Nonprofit Humanities Washington, the state affiliate for the National Endowment for the Humanities, along with The Center for Washington Cultural Traditions, have chosen Lynnwood artist Siyeon Park to receive a grant to participate in this year’s innovative Heritage Arts Apprenticeship program (HAAP).
Park and her master, Sinae Joy Cheh of Seattle, are one of the 16 teams of artists and culture bearers selected to help preserve traditional skills across Washington State. Among the program’s studies are music, visual art, occupational arts, dance, culinary traditions, storytelling and other verbal arts.
The state has its own unique, vibrant collection of cultural traditions, which enhance its cultural heritage. These traditions are perpetuated by a diverse community that includes indigenous peoples, recent immigrants and more. Co-sponsored by Humanities Washington and Washington State Arts Commission (ArtsWA), HAAP was initiated to encourage individuals to learn traditional trades, crafts, or skills. The organization conserves and helps carry on cultural traditions important to Washington communities.
Artist apprentice Park will be studying with Cheh the art of playing the gayageum, an instrument traditional to the small Korean Kingdom of Kaya. Originally created with 12 strings, the gayageum is currently made up 25 strings. Thus, the possibilities for its musical range have more than doubled and are especially appropriate for contemporary Korean music. Park will learn in detail how to master this modern form of the instrument.
A master artist is defined as an expert steeped in a tradition, craft or technique: a “tradition bearer” or “culture keeper” who is granted the right to carry and pass on a tradition or skill, by acknowledgement from their community.
An apprentice has committed the time to learn a skill or tradition from a master artist, and to carry it on after formal training ends. Whether a novice or an individual with some previous training, the apprentice seeks out one-on-one instruction from a master artist to further develop their knowledge.
The opportunity for an artist to be mentored by a skilled master in his or her specialty is uniquely exciting for both master and apprentice. They will spend more than 100 hours working together during the program year. This valuable learning experience helps the apprentice practitioners to develop important leadership skills that will aid their communities as well as preserve the cultural traditions the participants represent that are in danger of being lost.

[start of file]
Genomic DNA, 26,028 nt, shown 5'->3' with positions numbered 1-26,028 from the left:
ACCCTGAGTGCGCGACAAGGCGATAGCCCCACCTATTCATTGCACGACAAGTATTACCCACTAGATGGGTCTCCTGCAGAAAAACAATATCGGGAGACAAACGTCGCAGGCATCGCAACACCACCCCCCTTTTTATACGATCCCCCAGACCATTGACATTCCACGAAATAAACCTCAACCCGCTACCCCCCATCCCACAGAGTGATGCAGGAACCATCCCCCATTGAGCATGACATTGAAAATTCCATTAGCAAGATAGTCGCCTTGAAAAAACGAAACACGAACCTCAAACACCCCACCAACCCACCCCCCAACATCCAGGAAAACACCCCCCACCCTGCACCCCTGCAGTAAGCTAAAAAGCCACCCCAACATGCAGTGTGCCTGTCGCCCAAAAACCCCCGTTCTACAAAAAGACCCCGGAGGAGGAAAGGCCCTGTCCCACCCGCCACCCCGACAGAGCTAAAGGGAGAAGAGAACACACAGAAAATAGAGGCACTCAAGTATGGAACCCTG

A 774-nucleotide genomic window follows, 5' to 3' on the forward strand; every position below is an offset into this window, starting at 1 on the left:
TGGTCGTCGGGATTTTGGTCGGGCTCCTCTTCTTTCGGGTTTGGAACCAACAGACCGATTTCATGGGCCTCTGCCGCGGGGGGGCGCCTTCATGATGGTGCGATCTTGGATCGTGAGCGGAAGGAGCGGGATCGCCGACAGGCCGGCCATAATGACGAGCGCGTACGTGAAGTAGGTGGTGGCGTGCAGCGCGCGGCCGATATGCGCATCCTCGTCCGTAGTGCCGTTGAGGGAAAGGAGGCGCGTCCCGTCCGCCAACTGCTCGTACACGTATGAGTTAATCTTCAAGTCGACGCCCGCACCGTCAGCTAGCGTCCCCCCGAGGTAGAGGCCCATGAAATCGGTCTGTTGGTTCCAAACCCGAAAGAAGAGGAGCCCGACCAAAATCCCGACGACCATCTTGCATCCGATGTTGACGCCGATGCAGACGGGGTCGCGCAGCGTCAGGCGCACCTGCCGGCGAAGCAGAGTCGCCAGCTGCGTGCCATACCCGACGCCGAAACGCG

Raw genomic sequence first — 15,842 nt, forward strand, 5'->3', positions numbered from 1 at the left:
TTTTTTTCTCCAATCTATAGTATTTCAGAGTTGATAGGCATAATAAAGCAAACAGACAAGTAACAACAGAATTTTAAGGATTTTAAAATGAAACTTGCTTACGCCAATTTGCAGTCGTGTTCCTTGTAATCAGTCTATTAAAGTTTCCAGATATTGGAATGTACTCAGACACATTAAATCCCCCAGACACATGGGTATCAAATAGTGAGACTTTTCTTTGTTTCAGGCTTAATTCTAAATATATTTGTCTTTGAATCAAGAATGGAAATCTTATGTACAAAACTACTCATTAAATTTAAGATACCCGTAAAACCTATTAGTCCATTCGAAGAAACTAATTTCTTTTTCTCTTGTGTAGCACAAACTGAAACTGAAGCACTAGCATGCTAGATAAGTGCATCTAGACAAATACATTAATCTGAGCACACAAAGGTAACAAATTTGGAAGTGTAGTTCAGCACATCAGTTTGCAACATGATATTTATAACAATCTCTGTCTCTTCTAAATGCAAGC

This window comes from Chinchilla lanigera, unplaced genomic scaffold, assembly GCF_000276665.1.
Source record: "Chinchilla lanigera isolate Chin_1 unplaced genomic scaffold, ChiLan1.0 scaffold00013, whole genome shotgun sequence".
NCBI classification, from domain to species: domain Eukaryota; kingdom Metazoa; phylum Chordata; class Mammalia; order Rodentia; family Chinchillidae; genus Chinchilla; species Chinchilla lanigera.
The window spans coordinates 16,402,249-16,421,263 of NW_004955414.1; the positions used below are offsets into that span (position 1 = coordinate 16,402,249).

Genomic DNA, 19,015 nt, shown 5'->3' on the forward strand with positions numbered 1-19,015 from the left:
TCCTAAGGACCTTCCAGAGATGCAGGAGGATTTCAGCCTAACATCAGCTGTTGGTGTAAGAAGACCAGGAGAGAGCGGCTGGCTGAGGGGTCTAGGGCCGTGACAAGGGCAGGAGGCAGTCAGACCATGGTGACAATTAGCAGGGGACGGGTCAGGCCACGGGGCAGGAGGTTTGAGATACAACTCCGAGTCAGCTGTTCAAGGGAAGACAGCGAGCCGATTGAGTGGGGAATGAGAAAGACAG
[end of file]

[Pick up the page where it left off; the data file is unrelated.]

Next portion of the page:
The Center for Washington Cultural Traditions, a program of Humanities Washington, is presented in partnership with ArtsWA. They collaborate with communities statewide to conduct research and programming to support and advance understanding of the living cultural heritage of Washington state.
Established by the state Legislature in 1961, ArtsWA works in partnership with artists and arts organizations throughout Washington. They seek to sustain, advocate for, and cultivate the state’s valuable artistic resources.
Humanities Washington, the state’s affiliate of the National Endowment for the Humanities, holds hundreds of free events each year, covering history, current social issues and more.
Another HAAP program participant, Gabrielle Nomura Gainor, will apprentice with Master Kazuko Kaya Yamazaki, of Tracyton, Washington. Gainor will study the traditional Kagura, a sacred Japanese dance performed during Shinto rituals and ceremonies. In the state of Washington, this ancient art is still performed at the Tsubaki Grand Shrine of America in Granite Falls, the one and only Shinto shrine in existence on the U.S. mainland.
Gainor, whose family was incarcerated during World War II, identifies primarily as Japanese American. She recently left her position as communications and public engagement manager for Seattle Opera to become director of engagement with the University of Washington School of Drama. However, her original arts background was not in opera or drama but as a dancer and choreographer.
Growing up, Gainor had always wanted to study with Yamazaki, who was close friends with Gainor’s ballet teacher. In addition to learning Kagura, Gainor will study the techniques leading up to Kagura.
Gainor was intrigued by the opportunity to study dance, not just to perform for an audience but to connect spiritually with her Japanese ancestors. In applying for the grant, she hoped to share with and give back to her Asian American community, which has struggled along with everyone else during the traumatic events of the past year.
As part of the HAAP program, Gainor feels she will be able to apply what she has learned about the ceremonial Shinto dance to generate healing for the entire Pan Asian community. At the end of the program, she plans to incorporate part of that learning into volunteering at the Shinto shrine, dancing with Yamazaki at Japanese festivals, and teaching classes in schools and community centers. In general, to use her newfound knowledge to bring her community together.
The Heritage Arts Apprenticeship Program will conclude with a free event to introduce the public to these unique cultural traditions, at a date and time to be announced. More information can be found at waculture.org/apprenticeship-program/, arts.wa.gov., waculture.org. and humanities.org.
— By Erica Miner